It’s Christmas eve. S is in the thick of making tonight’s dinner and preps for tomorrow’s Christmas lunch. I’ve got nothing to do but “sit and look pretty” (his words, not mine). So here I am.
I was initially going to write something very different. I was going to gush about how I was finally comfortable enough to hang out with people in larger groups. About how the past few months brought a spate of get-togethers with friends and family, some of whom I hadn’t seen since in person since the start of the pandemic.
It all changed last week. It started with a trickle of community transmission cases. Wary of an infection explosion during the silly season, everyone acted fast. Some restrictions were reinstated (luckily, the area I’m in didn’t get the brunt of it). Other states started closing their borders to NSW.
On a personal level… my employer postponed our Christmas party the night before it was meant to happen. We were supposed to go on a cruise. But it was too risky to have everyone come into the city, given that a big chunk of us travelled on public transportation (me included). Oh well, it was meant to rain anyway. Instead of working in the office, which they’d been trying to encourage, we were advised to work from home again.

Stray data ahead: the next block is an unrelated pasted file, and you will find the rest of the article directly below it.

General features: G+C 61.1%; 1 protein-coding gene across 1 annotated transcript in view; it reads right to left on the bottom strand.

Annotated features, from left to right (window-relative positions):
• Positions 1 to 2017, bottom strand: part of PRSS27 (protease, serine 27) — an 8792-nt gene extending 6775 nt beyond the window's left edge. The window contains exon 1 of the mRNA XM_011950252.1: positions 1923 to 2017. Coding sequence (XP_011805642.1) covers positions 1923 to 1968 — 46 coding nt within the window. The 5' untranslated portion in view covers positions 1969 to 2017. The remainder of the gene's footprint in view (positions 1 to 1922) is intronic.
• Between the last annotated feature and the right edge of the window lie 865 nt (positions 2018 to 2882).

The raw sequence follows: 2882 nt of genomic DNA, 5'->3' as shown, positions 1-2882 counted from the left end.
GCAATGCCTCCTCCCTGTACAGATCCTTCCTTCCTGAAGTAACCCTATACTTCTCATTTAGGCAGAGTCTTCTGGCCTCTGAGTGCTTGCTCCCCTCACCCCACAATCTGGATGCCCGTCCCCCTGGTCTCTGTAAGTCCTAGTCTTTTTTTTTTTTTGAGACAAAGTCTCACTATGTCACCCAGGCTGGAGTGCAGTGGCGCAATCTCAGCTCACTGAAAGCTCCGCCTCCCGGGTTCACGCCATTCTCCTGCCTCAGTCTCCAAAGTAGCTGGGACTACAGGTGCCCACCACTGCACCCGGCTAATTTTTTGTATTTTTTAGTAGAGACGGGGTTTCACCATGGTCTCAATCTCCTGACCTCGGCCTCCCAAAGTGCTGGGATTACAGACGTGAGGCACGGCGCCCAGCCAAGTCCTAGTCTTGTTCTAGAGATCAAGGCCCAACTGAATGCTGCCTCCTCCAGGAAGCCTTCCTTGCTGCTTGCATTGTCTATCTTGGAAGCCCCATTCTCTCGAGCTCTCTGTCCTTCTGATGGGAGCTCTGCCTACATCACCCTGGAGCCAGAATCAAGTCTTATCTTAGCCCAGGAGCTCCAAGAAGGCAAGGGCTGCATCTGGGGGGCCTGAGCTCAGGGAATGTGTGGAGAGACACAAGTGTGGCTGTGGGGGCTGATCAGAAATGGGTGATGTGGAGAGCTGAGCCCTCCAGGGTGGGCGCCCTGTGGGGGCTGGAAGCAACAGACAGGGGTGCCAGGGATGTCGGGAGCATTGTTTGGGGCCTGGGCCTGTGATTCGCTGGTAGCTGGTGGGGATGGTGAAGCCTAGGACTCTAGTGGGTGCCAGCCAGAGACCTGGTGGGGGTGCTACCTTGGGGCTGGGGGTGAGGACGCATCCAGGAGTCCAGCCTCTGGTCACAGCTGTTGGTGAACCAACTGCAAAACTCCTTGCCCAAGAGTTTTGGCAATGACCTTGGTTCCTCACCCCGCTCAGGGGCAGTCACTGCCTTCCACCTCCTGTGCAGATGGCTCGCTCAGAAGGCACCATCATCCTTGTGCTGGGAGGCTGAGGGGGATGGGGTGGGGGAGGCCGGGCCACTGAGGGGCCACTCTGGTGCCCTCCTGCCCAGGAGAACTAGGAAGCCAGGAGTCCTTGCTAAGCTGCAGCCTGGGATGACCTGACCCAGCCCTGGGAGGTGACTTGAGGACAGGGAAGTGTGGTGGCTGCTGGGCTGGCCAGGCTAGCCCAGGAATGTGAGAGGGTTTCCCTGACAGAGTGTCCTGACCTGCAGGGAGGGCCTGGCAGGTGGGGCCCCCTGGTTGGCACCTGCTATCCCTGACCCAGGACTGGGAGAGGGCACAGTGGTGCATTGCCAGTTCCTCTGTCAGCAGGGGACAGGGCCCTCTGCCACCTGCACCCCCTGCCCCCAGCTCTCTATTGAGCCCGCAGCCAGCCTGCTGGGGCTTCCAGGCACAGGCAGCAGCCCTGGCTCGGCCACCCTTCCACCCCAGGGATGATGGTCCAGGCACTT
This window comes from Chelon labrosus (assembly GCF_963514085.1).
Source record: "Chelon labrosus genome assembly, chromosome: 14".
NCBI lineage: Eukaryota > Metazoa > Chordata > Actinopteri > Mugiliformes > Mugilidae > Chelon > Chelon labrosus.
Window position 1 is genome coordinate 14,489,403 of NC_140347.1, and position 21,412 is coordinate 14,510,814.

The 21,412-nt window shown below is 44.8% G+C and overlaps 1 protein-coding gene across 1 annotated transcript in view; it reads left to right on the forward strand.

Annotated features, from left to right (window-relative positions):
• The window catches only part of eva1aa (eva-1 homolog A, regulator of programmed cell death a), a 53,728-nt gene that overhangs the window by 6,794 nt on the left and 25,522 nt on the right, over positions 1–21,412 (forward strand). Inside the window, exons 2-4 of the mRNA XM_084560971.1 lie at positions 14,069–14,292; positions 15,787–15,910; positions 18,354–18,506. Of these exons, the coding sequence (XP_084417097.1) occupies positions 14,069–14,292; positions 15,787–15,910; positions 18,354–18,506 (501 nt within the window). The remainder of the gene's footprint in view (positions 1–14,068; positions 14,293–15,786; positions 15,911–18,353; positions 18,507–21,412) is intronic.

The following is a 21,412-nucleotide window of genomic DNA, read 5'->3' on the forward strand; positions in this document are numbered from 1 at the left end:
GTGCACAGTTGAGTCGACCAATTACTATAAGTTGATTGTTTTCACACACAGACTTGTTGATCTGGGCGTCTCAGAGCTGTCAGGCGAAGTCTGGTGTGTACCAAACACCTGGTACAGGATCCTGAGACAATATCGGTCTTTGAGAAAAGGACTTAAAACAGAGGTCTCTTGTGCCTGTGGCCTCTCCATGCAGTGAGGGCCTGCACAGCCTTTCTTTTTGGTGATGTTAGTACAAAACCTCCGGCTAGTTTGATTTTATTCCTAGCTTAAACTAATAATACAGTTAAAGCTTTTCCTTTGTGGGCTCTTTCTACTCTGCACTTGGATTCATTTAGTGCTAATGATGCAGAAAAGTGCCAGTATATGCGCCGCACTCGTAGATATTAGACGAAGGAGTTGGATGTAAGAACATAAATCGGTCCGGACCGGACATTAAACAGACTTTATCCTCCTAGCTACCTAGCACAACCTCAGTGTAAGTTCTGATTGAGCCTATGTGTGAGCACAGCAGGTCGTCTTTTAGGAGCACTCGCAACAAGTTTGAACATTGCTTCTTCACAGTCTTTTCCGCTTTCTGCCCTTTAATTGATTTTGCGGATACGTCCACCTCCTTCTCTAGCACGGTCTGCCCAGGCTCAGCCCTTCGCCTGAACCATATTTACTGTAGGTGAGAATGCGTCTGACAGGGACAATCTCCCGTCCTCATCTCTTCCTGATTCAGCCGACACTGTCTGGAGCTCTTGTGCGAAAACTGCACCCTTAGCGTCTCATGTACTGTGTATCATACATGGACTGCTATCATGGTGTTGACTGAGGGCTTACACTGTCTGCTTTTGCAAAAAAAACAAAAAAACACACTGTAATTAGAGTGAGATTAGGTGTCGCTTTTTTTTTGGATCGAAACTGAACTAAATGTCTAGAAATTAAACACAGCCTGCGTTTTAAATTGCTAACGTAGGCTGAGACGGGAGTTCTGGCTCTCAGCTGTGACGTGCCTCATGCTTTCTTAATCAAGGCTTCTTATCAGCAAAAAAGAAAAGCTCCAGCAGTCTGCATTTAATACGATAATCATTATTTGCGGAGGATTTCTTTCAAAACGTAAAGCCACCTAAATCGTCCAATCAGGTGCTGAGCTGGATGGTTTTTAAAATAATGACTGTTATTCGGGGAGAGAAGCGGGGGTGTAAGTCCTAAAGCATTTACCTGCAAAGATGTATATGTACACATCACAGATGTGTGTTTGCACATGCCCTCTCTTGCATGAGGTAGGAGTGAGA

Maximum visitors to each household were capped at 10. Fortunately, the decision came into effect the day after a colleague’s BBQ (where there were a lot more of us than that). Also fortunately, it doesn’t affect our Christmas or Boxing Day plans, where there will be less visitors than that.
I’m still shocked at how quickly things have changed. I’ve gotten somewhat complacent the past few months, admittedly, with such low numbers, and things seemingly getting back to normal. Obviously, I’m saddened that we can’t be out and about as much as we intended until things get back under control.
But still, I know I – we – are extremely lucky. I took a COVID test the Friday after the government announced the spike in cases. The same day we were meant to have our Christmas party. Although I had to queue for 30 minutes until I got to to the drive through testing centre, I knew I couldn’t complain. The testing centre had put up three, instead of just the one, testing areas. Their staff were out in the rain, handing out forms and pens, directing traffic, taking swabs. (I later read that the queues for other locations took 3-4 hours.)
I got my results in 6 hours.
There is something heartwarming about seeing how our state has rallied together. There have been 222k tests this week compared to 60k tests the week before. And how awesome is it that they do genomic testing to link infections to known clusters, and sewage testing to see where the virus might be hiding? I’m also amazed at the state’s contact tracers – there’s a continuously updating, detailed list of venues, down to the dates and times that a known case had visited and specific public transportation routes, sometimes down to the train carriage.
I know I personally have been relatively unaffected, and that there are many, many people who have been negatively impacted by this sudden spike. But at the end of the day, with people rallying together to keep the number of infections low, I’m hopeful that things will get better soon. And it makes me hopeful that, despite this crazy year we’ve all gone through, we will pull together.
So wherever you are, to my friend reading this, I hope you stay safe and have a Merry Christmas and a Happy New Year.